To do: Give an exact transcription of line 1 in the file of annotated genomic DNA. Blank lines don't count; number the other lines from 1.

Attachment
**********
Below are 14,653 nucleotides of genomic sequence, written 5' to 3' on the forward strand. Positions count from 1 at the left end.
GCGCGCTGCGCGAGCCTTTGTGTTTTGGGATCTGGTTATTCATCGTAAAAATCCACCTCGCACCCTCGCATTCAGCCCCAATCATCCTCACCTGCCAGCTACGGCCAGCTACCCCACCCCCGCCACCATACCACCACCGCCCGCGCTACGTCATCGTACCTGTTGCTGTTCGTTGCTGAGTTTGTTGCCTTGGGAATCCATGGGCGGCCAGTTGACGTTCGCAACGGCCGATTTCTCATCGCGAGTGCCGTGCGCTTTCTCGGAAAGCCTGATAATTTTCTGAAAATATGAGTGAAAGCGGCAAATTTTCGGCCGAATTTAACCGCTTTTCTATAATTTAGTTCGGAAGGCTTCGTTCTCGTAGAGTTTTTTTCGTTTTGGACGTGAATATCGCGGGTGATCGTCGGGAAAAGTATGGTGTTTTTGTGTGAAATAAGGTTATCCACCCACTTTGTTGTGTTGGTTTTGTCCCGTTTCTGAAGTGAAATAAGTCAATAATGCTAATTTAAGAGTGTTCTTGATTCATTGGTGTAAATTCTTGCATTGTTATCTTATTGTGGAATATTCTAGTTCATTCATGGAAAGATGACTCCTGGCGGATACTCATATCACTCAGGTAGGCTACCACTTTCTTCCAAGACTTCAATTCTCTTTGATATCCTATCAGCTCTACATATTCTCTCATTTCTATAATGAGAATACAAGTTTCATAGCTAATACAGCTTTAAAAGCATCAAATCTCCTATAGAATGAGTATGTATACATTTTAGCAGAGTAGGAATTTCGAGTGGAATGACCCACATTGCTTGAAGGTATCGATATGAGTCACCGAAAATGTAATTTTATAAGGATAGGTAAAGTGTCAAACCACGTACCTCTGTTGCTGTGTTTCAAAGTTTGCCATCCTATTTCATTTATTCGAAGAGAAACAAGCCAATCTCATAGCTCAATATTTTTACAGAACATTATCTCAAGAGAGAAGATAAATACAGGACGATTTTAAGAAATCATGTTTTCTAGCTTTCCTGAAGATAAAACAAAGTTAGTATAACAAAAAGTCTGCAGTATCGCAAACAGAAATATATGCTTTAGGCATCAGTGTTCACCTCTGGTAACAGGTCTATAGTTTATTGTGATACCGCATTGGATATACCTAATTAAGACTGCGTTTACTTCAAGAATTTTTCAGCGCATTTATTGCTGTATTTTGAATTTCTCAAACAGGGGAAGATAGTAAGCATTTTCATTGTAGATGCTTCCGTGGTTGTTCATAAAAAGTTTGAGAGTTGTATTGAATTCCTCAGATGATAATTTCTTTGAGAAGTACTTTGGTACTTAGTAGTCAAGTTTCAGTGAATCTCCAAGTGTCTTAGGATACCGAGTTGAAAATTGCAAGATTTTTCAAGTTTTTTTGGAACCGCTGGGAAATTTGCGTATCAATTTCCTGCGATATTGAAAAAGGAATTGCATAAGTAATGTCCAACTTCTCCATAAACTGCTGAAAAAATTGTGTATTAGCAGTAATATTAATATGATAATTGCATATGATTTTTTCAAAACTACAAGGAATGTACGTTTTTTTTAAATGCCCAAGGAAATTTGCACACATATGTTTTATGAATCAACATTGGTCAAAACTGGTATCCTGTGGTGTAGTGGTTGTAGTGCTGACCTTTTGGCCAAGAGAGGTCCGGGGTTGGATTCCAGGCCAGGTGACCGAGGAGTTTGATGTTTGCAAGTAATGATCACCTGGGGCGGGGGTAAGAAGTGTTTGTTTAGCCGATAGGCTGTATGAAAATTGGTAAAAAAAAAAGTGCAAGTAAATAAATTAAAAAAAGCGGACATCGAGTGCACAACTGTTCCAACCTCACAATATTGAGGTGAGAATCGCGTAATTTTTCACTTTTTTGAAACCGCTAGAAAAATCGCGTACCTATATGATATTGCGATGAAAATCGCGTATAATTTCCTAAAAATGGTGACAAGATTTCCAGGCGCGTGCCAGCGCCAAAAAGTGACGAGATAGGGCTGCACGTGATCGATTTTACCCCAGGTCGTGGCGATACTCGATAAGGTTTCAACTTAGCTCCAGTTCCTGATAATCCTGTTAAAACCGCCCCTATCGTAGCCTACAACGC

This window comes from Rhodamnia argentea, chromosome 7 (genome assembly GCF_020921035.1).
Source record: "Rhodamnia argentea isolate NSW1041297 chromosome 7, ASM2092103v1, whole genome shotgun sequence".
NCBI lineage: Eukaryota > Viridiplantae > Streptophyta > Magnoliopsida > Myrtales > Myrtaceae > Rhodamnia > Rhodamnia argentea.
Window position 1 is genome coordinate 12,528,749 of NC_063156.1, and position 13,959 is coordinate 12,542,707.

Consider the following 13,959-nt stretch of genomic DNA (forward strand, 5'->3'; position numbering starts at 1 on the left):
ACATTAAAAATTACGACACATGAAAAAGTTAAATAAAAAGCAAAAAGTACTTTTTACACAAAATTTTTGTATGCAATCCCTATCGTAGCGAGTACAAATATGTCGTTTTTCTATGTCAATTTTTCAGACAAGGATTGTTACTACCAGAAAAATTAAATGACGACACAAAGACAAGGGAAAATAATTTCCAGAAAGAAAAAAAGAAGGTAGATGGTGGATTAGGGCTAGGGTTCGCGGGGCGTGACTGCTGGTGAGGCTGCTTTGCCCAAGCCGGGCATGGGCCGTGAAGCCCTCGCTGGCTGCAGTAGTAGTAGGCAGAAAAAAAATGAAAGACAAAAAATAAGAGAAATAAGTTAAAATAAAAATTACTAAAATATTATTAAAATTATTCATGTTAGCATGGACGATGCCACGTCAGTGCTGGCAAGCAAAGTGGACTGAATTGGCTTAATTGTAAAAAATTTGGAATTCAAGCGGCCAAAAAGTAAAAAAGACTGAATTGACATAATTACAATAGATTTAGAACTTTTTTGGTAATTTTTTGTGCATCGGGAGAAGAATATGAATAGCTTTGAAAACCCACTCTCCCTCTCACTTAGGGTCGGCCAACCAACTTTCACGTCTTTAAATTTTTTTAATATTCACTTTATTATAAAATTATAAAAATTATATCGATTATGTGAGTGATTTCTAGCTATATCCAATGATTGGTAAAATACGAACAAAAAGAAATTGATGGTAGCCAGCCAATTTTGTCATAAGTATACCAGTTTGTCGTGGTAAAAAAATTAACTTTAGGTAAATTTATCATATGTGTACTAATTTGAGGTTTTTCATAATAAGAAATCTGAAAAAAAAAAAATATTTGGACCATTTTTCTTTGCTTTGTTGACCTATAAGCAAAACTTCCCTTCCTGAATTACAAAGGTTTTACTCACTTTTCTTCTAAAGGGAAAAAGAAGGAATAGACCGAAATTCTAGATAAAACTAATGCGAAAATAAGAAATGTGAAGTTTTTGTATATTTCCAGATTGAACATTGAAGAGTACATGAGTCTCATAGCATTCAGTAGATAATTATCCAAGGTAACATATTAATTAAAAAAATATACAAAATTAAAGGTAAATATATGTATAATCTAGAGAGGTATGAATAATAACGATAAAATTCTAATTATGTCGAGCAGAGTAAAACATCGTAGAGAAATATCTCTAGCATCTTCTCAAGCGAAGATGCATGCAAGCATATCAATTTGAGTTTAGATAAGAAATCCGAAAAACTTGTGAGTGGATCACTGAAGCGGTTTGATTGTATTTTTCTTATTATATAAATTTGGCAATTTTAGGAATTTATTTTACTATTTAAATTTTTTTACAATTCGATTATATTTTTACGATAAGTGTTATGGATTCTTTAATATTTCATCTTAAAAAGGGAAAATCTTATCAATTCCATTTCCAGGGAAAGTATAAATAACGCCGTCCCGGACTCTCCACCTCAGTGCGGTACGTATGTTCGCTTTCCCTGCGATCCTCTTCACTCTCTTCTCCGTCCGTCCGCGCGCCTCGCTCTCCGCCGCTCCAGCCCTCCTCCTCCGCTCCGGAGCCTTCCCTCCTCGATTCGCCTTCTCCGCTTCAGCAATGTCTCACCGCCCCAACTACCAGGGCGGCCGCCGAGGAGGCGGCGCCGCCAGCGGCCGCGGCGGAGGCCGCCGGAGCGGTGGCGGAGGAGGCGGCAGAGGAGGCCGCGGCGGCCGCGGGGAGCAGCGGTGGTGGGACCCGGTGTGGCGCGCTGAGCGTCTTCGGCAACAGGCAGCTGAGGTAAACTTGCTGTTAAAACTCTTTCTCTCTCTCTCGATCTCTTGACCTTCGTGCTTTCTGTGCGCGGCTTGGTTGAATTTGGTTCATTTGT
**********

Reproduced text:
Below are 14,653 nucleotides of genomic sequence, written 5' to 3' on the forward strand. Positions count from 1 at the left end.